In 1943, Alfred Lawson, former professional baseball player, manager, and owner, aviation pioneer, and more recently economic philosopher, purchased the six buildings and 14 acre grounds of the former University of Des Moines campus (closed since 1929) for $80,000. The newly created University of Lawsonomy opened that fall with 70 students, who grew vegetables (part of the Lawsonian philosophy was a vegetarian diet, often eaten raw), and studied a curriculum based on the works of Alfred Lawson (around 50 books and numerous articles and pamphlets), covering subjects such as physiology, metaphysics, spirituality, theology, health, physics, economics, and the history of aircraft. A degree certifying the holder as a ‘knowlegian’ could take 30 years or more to achieve.
Who was Alfred Lawson? That is a question with many answers. He was born in London, England in 1869, and was first noted as a promising minor-league baseball player in the United States in the 1880s. However, his first (and only) major-league season as a pitcher in 1890 ended quickly and ignominiously with no wins and no hits. With this end to his career as a player, he moved into managing teams and players, assembling teams that played in Cuba, Europe, and Australia. Eventually he owned some of these teams himself, which gave him the room to try some new ideas of his own. During the early 1900s, he experimented with various innovations, trying out electric lights for night games and scheduling games between white teams and black teams.
However, by the late 1900s his fertile imagination had been captured by something else: powered flight. In 1908 he founded a magazine titled “Fly” – the first magazine devoted specifically to airplanes. He later changed the title to “Aircraft”, and in fact this coined the word. He became a pioneer in aviation himself, eventually designing and building what some argue was the first passenger airplane in 1919 and popularizing the word ‘airline’. His airliner carried 18 people, had a projector onboard to show in-flight movies, and made a flight from Milwaukee to Chicago to a farm outside of Toledo and to Cleveland, then on to Buffalo, New York City, and Washington, D.C. Perhaps because of a few crash landings on this initial journey, and the fact that his next (26 passenger) airliner crashed on its very first test flight in 1921, Lawson Airlines never really took off, and went bankrupt by 1922.
After this disappointment, Lawson began to write more about his ideas and philosophies, starting with a book titled “Manlife” in 1923. This and many other later books and articles received only minor interest until 1931, when the Great Depression brought attention to his economic philosophies. Lawson declared he would spend the rest of his life propertyless and moneyless. He started the Direct Credits Society in 1931, publishing his own newspaper and pamphlets, and two years later it was among the more popular movements in the country, especially in the Midwest. Thousands attended his speeches in Detroit and Chicago in the mid-1930s, despite them not being publicized in any mainstream media, and Lawson’s followers staged parades complete with marching bands, specially written songs, and snappy white uniforms. The slogan of his Direct Credits Society was “Justice for Everybody Harms Nobody”, and his opposition to interest charges certainly had great appeal during the hardest years of the Depression – even if much of the rest of his writings and speeches were obscure and difficult to understand, including his ideas about good and evil microbes he called ‘menorgs’ and ‘disorgs’, the principles of zig-zag-and-swirl, discussions of six dimensions, and the ‘Law of Penetrability’.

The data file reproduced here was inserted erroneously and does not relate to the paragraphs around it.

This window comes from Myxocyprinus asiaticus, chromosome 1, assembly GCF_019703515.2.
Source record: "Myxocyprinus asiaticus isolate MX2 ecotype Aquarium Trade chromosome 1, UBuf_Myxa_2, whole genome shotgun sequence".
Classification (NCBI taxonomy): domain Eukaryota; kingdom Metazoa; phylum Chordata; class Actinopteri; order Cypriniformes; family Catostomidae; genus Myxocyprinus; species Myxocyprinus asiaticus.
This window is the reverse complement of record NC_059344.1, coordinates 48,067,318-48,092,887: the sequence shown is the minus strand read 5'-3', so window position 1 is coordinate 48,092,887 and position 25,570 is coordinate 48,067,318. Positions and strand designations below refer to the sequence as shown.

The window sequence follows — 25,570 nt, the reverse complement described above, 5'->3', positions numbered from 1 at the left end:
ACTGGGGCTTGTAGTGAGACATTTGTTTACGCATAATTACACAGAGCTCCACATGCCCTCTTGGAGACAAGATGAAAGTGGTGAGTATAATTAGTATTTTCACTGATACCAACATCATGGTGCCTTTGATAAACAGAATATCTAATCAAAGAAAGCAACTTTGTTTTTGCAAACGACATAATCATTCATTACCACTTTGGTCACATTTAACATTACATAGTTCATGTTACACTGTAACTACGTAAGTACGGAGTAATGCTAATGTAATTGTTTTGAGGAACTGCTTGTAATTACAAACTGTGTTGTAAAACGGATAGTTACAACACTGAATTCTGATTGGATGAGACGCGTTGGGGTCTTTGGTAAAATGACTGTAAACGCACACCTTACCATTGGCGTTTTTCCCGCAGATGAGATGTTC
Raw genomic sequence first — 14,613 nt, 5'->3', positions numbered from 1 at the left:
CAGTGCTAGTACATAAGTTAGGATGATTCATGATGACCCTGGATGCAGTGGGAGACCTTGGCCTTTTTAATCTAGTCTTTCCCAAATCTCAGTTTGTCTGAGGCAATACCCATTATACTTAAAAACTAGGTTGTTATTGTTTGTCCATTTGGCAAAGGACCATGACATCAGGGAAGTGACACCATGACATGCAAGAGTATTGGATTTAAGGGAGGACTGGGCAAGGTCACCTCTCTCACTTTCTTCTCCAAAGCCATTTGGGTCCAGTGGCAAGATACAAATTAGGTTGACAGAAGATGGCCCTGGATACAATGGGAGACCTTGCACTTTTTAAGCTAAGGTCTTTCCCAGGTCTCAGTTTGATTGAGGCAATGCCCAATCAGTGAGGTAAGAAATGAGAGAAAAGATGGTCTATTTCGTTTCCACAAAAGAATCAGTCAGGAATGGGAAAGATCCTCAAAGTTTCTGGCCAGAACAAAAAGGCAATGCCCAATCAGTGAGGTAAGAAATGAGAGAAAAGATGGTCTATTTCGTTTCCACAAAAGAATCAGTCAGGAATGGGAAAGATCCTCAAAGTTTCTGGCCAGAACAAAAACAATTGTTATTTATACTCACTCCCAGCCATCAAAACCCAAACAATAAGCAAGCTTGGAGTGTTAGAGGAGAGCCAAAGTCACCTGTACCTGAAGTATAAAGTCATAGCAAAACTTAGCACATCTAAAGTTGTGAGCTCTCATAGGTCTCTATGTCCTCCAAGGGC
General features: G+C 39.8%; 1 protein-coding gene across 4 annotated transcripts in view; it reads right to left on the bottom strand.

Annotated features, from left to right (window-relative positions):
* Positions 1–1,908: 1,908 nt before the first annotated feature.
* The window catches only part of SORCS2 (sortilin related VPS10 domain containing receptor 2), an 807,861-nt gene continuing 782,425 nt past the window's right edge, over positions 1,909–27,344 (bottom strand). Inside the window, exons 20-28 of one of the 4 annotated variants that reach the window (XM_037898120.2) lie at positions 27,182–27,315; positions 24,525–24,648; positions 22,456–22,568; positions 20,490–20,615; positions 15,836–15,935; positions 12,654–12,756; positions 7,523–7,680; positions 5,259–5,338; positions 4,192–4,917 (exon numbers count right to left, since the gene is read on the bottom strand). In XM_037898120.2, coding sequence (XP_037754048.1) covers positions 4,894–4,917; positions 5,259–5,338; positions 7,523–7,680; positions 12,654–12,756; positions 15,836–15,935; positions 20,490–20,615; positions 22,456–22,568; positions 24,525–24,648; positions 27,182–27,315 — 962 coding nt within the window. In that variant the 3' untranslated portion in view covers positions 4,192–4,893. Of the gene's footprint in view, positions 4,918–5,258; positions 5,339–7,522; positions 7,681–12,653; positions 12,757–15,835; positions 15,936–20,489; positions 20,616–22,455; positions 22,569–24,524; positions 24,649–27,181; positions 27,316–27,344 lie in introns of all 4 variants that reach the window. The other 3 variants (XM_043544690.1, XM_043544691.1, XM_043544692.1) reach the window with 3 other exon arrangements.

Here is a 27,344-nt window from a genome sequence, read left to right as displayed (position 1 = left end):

When the United States entered World War II, however, Lawson’s utopian sentiments and bizarre ideas lost appeal rapidly. In 1943, when Lawson University opened its doors, he had only 70 students – a far cry from the thousands of followers he had led just a few years earlier (though he would still claim to have 2000 students). In 1948, the tax assessor of Des Moines inspected the site and concluded that it was “a university in name only” and was better described as “a colony for a community within the community for the purpose of eulogizing Alfred Lawson”. In the aftermath of WWII, Lawson also took the opportunity offered to educational institutions to buy up war surplus machine tools. However, instead of using them for educational purposes, he ran a discreet side hustle selling some of this equipment off to private buyers within the US. This, of course, was not an activity allowed for a non-profit university who had been sold government property for pennies on the dollar, expecting it to be used for training students. In 1952, this resulted in the now almost completely delusional Alfred Lawson being brought before a US Senate Investigative Committee where instead of protesting his innocence or seeking a plea deal, he used his time before the senators to try to explain Lawsonian religion and philosophy to them. They reacted with a mixture of amusement and irritation, and had the IRS revoke the nonprofit status given the university by the state, demanding it pay back taxes. In response, Lawson closed the school. Shortly thereafter, in 1954, Alfred Lawson died.
A few years later, in 1957, a former student and follower named Merle Hayden reopened the University of Lawsonomy on a farm outside Racine, Wisconsin. This property had previously been the University of Lawsonomy Farm, and now formed the whole of the campus. The university operated in this location with no tuition or fees (and very few students) until 2017, when Merle Hayden, the last Lawsonian, died.
The Des Moines site of the University of Lawsonomy, at 2nd and Euclid in Highland Park, is now occupied by the Park Fair Mall.